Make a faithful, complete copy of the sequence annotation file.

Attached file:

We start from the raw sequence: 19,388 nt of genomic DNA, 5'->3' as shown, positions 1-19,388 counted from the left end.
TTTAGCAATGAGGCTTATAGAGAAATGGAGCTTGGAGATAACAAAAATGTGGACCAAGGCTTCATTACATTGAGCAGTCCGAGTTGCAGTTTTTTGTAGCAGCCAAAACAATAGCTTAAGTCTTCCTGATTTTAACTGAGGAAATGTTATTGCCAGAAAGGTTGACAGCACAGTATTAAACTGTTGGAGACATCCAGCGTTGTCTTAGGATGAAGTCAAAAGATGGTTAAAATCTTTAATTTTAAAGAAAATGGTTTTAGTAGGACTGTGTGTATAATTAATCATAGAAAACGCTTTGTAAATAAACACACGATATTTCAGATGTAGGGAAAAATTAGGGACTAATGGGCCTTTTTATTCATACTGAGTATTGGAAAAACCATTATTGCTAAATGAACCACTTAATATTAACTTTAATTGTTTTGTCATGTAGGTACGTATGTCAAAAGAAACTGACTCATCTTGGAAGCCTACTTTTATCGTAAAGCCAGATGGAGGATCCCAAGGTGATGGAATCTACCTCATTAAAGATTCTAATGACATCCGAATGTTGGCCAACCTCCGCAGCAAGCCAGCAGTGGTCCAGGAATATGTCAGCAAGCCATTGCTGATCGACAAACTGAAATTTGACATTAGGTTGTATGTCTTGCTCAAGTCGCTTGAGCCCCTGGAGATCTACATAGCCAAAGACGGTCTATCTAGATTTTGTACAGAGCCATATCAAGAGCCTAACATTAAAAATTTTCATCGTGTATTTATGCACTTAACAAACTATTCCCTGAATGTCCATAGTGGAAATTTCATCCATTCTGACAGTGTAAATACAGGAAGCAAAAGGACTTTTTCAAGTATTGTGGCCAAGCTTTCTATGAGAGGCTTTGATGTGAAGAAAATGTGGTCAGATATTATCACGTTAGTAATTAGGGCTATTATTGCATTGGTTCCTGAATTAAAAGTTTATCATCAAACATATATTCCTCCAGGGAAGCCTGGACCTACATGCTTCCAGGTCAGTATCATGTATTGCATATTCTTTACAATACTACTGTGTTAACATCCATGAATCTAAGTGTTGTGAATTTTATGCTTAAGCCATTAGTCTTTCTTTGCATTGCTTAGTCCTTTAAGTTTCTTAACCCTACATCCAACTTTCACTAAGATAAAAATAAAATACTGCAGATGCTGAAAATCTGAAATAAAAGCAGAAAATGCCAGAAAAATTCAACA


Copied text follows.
We start from the raw sequence: 19,388 nt of genomic DNA, 5'->3' as shown, positions 1-19,388 counted from the left end.
TTTAGCAATGAGGCTTATAGAGAAATGGAGCTTGGAGATAACAAAAATGTGGACCAAGGCTTCATTACATTGAGCAGTCCGAGTTGCAGTTTTTTGTAGCAGCCAAAACAATAGCTTAAGTCTTCCTGATTTTAACTGAGGAAATGTTATTGCCAGAAAGGTTGACAGCACAGTATTAAACTGTTGGAGACATCCAGCGTTGTCTTAGGATGAAGTCAAAAGATGGTTAAAATCTTTAATTTTAAAGAAAATGGTTTTAGTAGGACTGTGTGTATAATTAATCATAGAAAACGCTTTGTAAATAAACACACGATATTTCAGATGTAGGGAAAAATTAGGGACTAATGGGCCTTTTTATTCATACTGAGTATTGGAAAAACCATTATTGCTAAATGAACCACTTAATATTAACTTTAATTGTTTTGTCATGTAGGTACGTATGTCAAAAGAAACTGACTCATCTTGGAAGCCTACTTTTATCGTAAAGCCAGATGGAGGATCCCAAGGTGATGGAATCTACCTCATTAAAGATTCTAATGACATCCGAATGTTGGCCAACCTCCGCAGCAAGCCAGCAGTGGTCCAGGAATATGTCAGCAAGCCATTGCTGATCGACAAACTGAAATTTGACATTAGGTTGTATGTCTTGCTCAAGTCGCTTGAGCCCCTGGAGATCTACATAGCCAAAGACGGTCTATCTAGATTTTGTACAGAGCCATATCAAGAGCCTAACATTAAAAATTTTCATCGTGTATTTATGCACTTAACAAACTATTCCCTGAATGTCCATAGTGGAAATTTCATCCATTCTGACAGTGTAAATACAGGAAGCAAAAGGACTTTTTCAAGTATTGTGGCCAAGCTTTCTATGAGAGGCTTTGATGTGAAGAAAATGTGGTCAGATATTATCACGTTAGTAATTAGGGCTATTATTGCATTGGTTCCTGAATTAAAAGTTTATCATCAAACATATATTCCTCCAGGGAAGCCTGGACCTACATGCTTCCAGGTCAGTATCATGTATTGCATATTCTTTACAATACTACTGTGTTAACATCCATGAATCTAAGTGTTGTGAATTTTATGCTTAAGCCATTAGTCTTTCTTTGCATTGCTTAGTCCTTTAAGTTTCTTAACCCTACATCCAACTTTCACTAAGATAAAAATAAAATACTGCAGATGCTGAAAATCTGAAATAAAAGCAGAAAATGCCAGAAAAATTCAACA